Phase 3: Finding a Rhythm


Milestone 1: Find a Work-Life Balance

Finding balance with work and family looks different for every person and can be a struggle for many — even without the added challenges presented by military life.

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Navigate schedules 

Your schedule, particularly where, when, and how you work or learn, may be more flexible than your service member’s schedule; however, it may also be more independent and complex. Considerations include what type of career you have or what type of training or education you seek, and your current location. The operational tempo of your service member’s role may keep him or her away from home or allow for more family time. Whatever your situation, consistent communication with your partner about work and life schedules and requirements, while managing expectations, is necessary to meet everyone’s needs and to achieve your goals. 

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Navigate remote work needs

Remote work can provide the flexibility and portability you want as a military spouse; however, you may also face some common challenges such as feelings of isolation and disconnection. Overcome these hurdles by connecting with your co-workers and members of your local community and by focusing on your health and well-being. You are not used to putting yourself first, but as the boss and the employee you’ll need to set boundaries that allow you to carry the workload and maintain your mental and physical wellbeing. Don’t underestimate how challenging this can be!

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Real Life Snapshot

Working remotely “can be a little isolating.  I work from home, coming to a new community not knowing anybody and not going into the office and seeing/meeting people (there either), but balancing that against having a paycheck – it’s life changing.”

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Developing professionally

Professional development activities and opportunities are critical for organizations to keep their remote employees engaged. As a remote employee working within an organization or independently, you may find additional value in continuing to develop skills related to being a remote employee. Seek professional development in your discipline and work on cultivating skills that will enhance your impact as a remote employee.

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Seeking time for self-care

Taking time for yourself – doing something you enjoy or that provides relaxation – can help ease some of the stresses of managing military life. Finding and dedicating self-care time is often easier said than done, but it is vital that you fit it into your schedule. So, put self-care on your calendar, and read a book, do some yoga, speak with a counseling professional, try a new recipe, or just soak in the great outdoors – do whatever activity helps you feel your best.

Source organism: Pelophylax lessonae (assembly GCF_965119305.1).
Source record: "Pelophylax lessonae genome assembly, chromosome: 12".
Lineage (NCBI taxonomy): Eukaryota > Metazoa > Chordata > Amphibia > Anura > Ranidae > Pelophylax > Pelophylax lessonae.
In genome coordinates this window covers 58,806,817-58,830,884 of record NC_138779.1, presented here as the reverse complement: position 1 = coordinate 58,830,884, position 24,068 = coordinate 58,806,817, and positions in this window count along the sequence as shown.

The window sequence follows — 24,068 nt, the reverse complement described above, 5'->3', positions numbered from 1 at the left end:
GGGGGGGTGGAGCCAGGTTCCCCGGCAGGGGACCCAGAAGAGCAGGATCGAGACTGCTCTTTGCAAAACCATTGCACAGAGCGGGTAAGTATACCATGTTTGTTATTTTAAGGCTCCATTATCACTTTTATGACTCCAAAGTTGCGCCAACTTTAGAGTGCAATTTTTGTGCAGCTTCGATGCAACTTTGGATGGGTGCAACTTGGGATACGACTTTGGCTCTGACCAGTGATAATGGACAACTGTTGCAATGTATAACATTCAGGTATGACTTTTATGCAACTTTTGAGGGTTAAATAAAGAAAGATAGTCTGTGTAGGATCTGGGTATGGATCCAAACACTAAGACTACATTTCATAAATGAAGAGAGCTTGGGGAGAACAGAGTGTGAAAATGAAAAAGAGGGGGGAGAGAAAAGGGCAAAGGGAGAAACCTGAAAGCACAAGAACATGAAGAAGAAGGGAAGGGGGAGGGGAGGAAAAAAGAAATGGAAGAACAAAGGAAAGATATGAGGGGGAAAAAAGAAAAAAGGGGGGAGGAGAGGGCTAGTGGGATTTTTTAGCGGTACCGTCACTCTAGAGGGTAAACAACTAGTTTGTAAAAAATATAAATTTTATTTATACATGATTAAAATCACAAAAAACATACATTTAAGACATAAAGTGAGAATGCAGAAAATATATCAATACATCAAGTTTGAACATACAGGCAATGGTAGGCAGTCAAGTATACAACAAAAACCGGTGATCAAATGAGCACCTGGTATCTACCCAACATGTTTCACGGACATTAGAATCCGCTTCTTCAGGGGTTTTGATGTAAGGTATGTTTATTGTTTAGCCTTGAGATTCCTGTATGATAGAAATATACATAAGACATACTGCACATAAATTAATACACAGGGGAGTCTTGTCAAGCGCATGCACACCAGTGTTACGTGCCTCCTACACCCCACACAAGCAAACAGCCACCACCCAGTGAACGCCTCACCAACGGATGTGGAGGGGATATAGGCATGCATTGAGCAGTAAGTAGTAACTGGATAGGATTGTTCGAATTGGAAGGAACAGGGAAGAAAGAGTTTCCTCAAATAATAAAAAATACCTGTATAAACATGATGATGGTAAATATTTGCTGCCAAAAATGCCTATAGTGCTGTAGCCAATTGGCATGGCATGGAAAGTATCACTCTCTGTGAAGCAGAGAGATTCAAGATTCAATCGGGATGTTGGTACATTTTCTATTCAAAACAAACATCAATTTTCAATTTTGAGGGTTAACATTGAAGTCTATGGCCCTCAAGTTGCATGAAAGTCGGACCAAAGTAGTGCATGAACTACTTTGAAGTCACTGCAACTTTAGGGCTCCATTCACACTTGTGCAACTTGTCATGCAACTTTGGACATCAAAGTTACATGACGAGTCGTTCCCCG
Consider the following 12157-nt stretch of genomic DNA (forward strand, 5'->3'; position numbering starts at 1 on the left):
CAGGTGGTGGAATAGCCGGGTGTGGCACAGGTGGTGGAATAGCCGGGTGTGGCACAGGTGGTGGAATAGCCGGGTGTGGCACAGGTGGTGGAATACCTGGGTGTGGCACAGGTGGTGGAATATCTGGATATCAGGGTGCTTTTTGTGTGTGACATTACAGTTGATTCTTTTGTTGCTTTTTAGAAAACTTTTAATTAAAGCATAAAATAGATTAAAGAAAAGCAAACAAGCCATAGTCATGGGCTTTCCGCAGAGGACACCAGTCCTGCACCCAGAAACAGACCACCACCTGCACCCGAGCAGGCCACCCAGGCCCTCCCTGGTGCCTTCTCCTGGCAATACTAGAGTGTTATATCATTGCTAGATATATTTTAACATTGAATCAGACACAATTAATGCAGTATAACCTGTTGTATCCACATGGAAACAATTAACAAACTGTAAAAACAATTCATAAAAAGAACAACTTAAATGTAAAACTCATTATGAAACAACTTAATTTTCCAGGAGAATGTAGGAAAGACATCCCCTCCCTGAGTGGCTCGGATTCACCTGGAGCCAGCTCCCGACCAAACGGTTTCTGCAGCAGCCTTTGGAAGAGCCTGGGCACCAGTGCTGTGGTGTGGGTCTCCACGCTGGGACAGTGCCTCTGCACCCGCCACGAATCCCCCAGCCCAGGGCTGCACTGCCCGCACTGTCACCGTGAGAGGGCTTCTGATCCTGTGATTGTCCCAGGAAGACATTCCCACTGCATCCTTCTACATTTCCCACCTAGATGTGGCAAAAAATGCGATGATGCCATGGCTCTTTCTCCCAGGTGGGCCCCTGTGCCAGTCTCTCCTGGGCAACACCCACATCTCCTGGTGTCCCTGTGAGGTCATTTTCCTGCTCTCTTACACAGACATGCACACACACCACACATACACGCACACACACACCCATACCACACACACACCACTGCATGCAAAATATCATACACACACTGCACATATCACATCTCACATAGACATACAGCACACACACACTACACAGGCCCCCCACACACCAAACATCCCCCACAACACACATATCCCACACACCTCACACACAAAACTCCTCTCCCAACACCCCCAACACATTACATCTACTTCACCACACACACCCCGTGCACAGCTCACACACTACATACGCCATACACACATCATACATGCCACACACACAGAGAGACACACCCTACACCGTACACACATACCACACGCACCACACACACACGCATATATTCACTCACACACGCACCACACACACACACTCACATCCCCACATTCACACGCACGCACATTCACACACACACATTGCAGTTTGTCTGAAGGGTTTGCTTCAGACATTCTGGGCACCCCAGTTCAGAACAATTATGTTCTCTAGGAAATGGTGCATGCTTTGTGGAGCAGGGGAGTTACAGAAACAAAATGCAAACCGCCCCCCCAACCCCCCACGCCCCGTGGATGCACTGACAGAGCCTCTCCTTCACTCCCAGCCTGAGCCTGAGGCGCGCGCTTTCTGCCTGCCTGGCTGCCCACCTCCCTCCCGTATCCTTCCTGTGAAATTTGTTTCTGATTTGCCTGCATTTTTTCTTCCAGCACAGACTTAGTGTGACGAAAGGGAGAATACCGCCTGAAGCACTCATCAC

If you could use a little practice with making time for activities you enjoy, review this checklist. It will help you generate ideas on how to include self-care and create balance in your military life.

Weaving Self-Care into your Military Life

  1. Make a list of three enjoyable activities you would do if you had a day away from all of your other responsibilities. Choose at least one significant (e.g., day trip) activity and at least two activities that take less than 3 hours to complete. If you want to connect with a new networking group or gain more knowledge in a particular area, see if there are any activities with that population or related to that topic.
  2. Use Google, the newspaper, and social media sites to search for local opportunities to complete at least one of those activities locally.
  3. Schedule the activity for a few weeks into the future. Then intentionally weave it into your schedule.
  4. Invite a friend, neighbor, or co-worker to complete the activity with you. 
  5. Go do the activity!
  6. If applicable, identify 1 to 2 ways that the experience helped you with your career or education (e.g.., mentoring, networking, skill development, teamwork, a creativity boost). Share your thoughts with your new network connection.
  7. Repeat as needed!

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Next Phase

Up Next: Phase 4: Permanent Changes of Station